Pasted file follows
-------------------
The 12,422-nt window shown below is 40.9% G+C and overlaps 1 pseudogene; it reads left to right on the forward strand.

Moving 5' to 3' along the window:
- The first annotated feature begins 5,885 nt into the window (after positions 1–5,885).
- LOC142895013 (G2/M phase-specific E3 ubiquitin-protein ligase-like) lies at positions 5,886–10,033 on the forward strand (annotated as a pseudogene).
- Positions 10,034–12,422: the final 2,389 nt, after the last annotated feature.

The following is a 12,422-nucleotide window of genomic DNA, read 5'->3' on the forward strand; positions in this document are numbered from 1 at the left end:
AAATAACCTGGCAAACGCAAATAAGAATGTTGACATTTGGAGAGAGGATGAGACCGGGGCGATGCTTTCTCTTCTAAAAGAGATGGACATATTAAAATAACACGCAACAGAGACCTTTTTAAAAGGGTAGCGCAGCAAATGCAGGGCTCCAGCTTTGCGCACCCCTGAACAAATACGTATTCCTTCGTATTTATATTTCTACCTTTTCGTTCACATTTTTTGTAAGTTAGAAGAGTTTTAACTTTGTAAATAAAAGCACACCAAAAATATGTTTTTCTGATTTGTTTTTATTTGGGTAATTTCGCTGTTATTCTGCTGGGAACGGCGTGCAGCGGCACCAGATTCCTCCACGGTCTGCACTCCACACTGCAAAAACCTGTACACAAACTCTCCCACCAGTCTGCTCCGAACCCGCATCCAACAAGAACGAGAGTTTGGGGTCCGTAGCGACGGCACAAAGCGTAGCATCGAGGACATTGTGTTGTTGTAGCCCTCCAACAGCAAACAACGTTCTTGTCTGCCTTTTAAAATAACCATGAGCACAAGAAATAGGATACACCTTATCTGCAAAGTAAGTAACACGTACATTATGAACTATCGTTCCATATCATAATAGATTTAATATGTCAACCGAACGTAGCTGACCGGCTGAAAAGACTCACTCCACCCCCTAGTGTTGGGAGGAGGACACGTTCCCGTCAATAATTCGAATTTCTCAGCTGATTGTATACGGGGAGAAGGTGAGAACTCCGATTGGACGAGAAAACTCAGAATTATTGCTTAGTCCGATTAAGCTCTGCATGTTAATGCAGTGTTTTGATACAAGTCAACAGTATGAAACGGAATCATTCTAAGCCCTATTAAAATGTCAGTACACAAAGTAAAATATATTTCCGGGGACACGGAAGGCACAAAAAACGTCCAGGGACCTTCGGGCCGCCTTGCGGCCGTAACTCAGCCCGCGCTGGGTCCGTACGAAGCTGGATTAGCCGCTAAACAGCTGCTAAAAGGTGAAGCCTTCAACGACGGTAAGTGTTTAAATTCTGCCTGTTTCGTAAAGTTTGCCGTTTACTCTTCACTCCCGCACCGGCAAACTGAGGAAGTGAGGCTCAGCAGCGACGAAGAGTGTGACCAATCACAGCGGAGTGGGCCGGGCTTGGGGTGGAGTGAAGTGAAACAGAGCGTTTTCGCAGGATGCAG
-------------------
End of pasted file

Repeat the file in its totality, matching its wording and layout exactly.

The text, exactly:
The 12,422-nt window shown below is 40.9% G+C and overlaps 1 pseudogene; it reads left to right on the forward strand.

Moving 5' to 3' along the window:
- The first annotated feature begins 5,885 nt into the window (after positions 1–5,885).
- LOC142895013 (G2/M phase-specific E3 ubiquitin-protein ligase-like) lies at positions 5,886–10,033 on the forward strand (annotated as a pseudogene).
- Positions 10,034–12,422: the final 2,389 nt, after the last annotated feature.

The following is a 12,422-nucleotide window of genomic DNA, read 5'->3' on the forward strand; positions in this document are numbered from 1 at the left end:
AAATAACCTGGCAAACGCAAATAAGAATGTTGACATTTGGAGAGAGGATGAGACCGGGGCGATGCTTTCTCTTCTAAAAGAGATGGACATATTAAAATAACACGCAACAGAGACCTTTTTAAAAGGGTAGCGCAGCAAATGCAGGGCTCCAGCTTTGCGCACCCCTGAACAAATACGTATTCCTTCGTATTTATATTTCTACCTTTTCGTTCACATTTTTTGTAAGTTAGAAGAGTTTTAACTTTGTAAATAAAAGCACACCAAAAATATGTTTTTCTGATTTGTTTTTATTTGGGTAATTTCGCTGTTATTCTGCTGGGAACGGCGTGCAGCGGCACCAGATTCCTCCACGGTCTGCACTCCACACTGCAAAAACCTGTACACAAACTCTCCCACCAGTCTGCTCCGAACCCGCATCCAACAAGAACGAGAGTTTGGGGTCCGTAGCGACGGCACAAAGCGTAGCATCGAGGACATTGTGTTGTTGTAGCCCTCCAACAGCAAACAACGTTCTTGTCTGCCTTTTAAAATAACCATGAGCACAAGAAATAGGATACACCTTATCTGCAAAGTAAGTAACACGTACATTATGAACTATCGTTCCATATCATAATAGATTTAATATGTCAACCGAACGTAGCTGACCGGCTGAAAAGACTCACTCCACCCCCTAGTGTTGGGAGGAGGACACGTTCCCGTCAATAATTCGAATTTCTCAGCTGATTGTATACGGGGAGAAGGTGAGAACTCCGATTGGACGAGAAAACTCAGAATTATTGCTTAGTCCGATTAAGCTCTGCATGTTAATGCAGTGTTTTGATACAAGTCAACAGTATGAAACGGAATCATTCTAAGCCCTATTAAAATGTCAGTACACAAAGTAAAATATATTTCCGGGGACACGGAAGGCACAAAAAACGTCCAGGGACCTTCGGGCCGCCTTGCGGCCGTAACTCAGCCCGCGCTGGGTCCGTACGAAGCTGGATTAGCCGCTAAACAGCTGCTAAAAGGTGAAGCCTTCAACGACGGTAAGTGTTTAAATTCTGCCTGTTTCGTAAAGTTTGCCGTTTACTCTTCACTCCCGCACCGGCAAACTGAGGAAGTGAGGCTCAGCAGCGACGAAGAGTGTGACCAATCACAGCGGAGTGGGCCGGGCTTGGGGTGGAGTGAAGTGAAACAGAGCGTTTTCGCAGGATGCAG